(Church website, Patricia Appleford's RYE PRIMARY SCHOOL 1667.)
St Andrew’s, Rye, built in 1882, became the second-oldest stone church in the Shire, after St
John’s at Sorrento, and represents the development of a substantial congregation at a
comparatively early stage in the population growth of the region. The church was built, to the
design of Henderson and Smart, with stone recycled from an earlier structure which had served
as a school hall and church until 1875. For some time the building was used by both
Presbyterian and Anglican congregations. The church was extended in 1980.589
Construction of St Mark’s of Dromana was commenced in 1892 as the third-oldest stone
Anglican church on the Peninsula after St Andrew’s, Rye (1882), and St John’s, Sorrento
(1874). *Prior to this, regular services at Rye had been held in private homes. Between 1885 and
1892, the Union church on the corner of Heales Street and Point Nepean Road was used by
the Anglican congregation. From 1893 until 1960 St Mark’s was included in the parish of
Mornington and Sorrento. The parish hall was added in 1958 followed by the parish office and
opportunity shop in 1989.590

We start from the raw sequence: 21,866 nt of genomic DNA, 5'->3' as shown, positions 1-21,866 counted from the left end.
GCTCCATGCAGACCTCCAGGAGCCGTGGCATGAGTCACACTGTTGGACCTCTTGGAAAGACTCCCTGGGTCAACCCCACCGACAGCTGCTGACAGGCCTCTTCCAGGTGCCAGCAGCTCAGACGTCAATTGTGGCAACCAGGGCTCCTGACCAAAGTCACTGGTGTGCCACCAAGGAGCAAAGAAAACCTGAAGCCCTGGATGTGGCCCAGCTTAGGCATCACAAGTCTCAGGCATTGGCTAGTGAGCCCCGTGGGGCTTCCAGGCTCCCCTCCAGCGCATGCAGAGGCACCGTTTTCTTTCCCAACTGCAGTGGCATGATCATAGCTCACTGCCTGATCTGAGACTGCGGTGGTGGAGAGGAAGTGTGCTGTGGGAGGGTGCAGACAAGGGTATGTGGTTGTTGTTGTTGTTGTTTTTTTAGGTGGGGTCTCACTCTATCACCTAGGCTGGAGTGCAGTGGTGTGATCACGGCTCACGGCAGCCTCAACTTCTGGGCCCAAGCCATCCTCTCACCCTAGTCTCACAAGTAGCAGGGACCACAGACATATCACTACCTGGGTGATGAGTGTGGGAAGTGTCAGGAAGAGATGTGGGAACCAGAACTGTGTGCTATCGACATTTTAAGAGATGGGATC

P. 147-8. METHODIST CHURCHES.
No mention is made of the Dromana and Rosebud Methodist churches, the Rudduck involvement, the Band of Hope, Rosebud’s only Sunday School for many years, the Rudduck organ dispute with the Rosebud Mechanics’ Institute etc.
NO MENTION OF DROMANA PRES. AND BUILT IN A DAY ROSEBUD PRES.
Newspaper articles that prove the following paragraph from page 150 of the study have been found. A Dame Nellie Melba google search reveals that her son, George ARMSTRONG,inherited her property near the Melba Highway. I had assumed that the concert described by Grace E.Caldwell in 1921 had taken place in 1875 soon after the Continental Hotel opened (in October, according to Coppin's advertisement.) However "mine host" in December 1875 was not Hughes, as stated by Grace, but M.A.Cleary, who became insolvent because patronage had been affected by scarlet fever, stormy weather and THE HOTEL NOT BEING COMPLETED! As Cleary received his certificate of Discharge of Insolvency in October 1876, he must not have been the proprietor of the hotel for long and it is possible that William Hughes (who re-opened the hotel in 1879) became the proprietor soon after the 1875/6 peak season finished. My speculation that "mine host" might have been Sir Daniel Abraham Hughes would now seem to be wrong, although he might have sold the Continental site to Coppin's company, but the reference will not be deleted. If William Hughes was not "mine host" in about 1876,when Helen Mitchell would have been about 15, and Grace E.Calder was instead describing the 1885 concert (which was to raise funds for the cemetery), why would she have described Melba (by then a 24 year old married woman as a GIRL?
P.150. SORRENTO MECHANICS’ INSTITUTE. The hall was the venue of a concert by Madam
Melba, then called Mrs Armstrong on January 24th 1885, when Melba sang two solos and a